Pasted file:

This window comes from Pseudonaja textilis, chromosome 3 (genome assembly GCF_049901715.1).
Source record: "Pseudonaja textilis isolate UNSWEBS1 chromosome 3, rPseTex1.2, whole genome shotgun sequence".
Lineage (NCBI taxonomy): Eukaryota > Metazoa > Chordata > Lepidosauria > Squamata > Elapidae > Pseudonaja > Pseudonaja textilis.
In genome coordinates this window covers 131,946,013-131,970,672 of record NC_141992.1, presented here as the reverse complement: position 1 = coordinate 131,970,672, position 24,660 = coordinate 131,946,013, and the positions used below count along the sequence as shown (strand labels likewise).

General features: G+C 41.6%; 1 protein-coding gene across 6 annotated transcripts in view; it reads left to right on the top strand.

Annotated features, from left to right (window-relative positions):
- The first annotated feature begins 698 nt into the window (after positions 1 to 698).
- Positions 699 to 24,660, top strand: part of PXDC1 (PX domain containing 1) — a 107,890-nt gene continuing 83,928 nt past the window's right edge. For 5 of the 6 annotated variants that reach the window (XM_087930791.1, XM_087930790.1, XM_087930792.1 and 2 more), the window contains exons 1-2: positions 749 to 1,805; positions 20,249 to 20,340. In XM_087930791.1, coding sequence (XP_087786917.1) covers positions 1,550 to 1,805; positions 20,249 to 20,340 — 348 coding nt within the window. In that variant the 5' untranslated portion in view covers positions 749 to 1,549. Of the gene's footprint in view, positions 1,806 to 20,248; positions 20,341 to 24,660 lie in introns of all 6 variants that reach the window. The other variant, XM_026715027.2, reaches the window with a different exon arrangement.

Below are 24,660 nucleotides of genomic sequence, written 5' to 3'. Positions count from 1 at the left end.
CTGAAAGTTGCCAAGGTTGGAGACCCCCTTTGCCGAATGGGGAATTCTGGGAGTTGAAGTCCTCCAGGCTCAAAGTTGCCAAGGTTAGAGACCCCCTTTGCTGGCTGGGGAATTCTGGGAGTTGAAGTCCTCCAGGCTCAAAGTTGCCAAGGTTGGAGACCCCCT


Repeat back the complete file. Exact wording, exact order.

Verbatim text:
This window comes from Pseudonaja textilis, chromosome 3 (genome assembly GCF_049901715.1).
Source record: "Pseudonaja textilis isolate UNSWEBS1 chromosome 3, rPseTex1.2, whole genome shotgun sequence".
Lineage (NCBI taxonomy): Eukaryota > Metazoa > Chordata > Lepidosauria > Squamata > Elapidae > Pseudonaja > Pseudonaja textilis.
In genome coordinates this window covers 131,946,013-131,970,672 of record NC_141992.1, presented here as the reverse complement: position 1 = coordinate 131,970,672, position 24,660 = coordinate 131,946,013, and the positions used below count along the sequence as shown (strand labels likewise).

General features: G+C 41.6%; 1 protein-coding gene across 6 annotated transcripts in view; it reads left to right on the top strand.

Annotated features, from left to right (window-relative positions):
- The first annotated feature begins 698 nt into the window (after positions 1 to 698).
- Positions 699 to 24,660, top strand: part of PXDC1 (PX domain containing 1) — a 107,890-nt gene continuing 83,928 nt past the window's right edge. For 5 of the 6 annotated variants that reach the window (XM_087930791.1, XM_087930790.1, XM_087930792.1 and 2 more), the window contains exons 1-2: positions 749 to 1,805; positions 20,249 to 20,340. In XM_087930791.1, coding sequence (XP_087786917.1) covers positions 1,550 to 1,805; positions 20,249 to 20,340 — 348 coding nt within the window. In that variant the 5' untranslated portion in view covers positions 749 to 1,549. Of the gene's footprint in view, positions 1,806 to 20,248; positions 20,341 to 24,660 lie in introns of all 6 variants that reach the window. The other variant, XM_026715027.2, reaches the window with a different exon arrangement.

Below are 24,660 nucleotides of genomic sequence, written 5' to 3'. Positions count from 1 at the left end.
CTGAAAGTTGCCAAGGTTGGAGACCCCCTTTGCCGAATGGGGAATTCTGGGAGTTGAAGTCCTCCAGGCTCAAAGTTGCCAAGGTTAGAGACCCCCTTTGCTGGCTGGGGAATTCTGGGAGTTGAAGTCCTCCAGGCTCAAAGTTGCCAAGGTTGGAGACCCCCT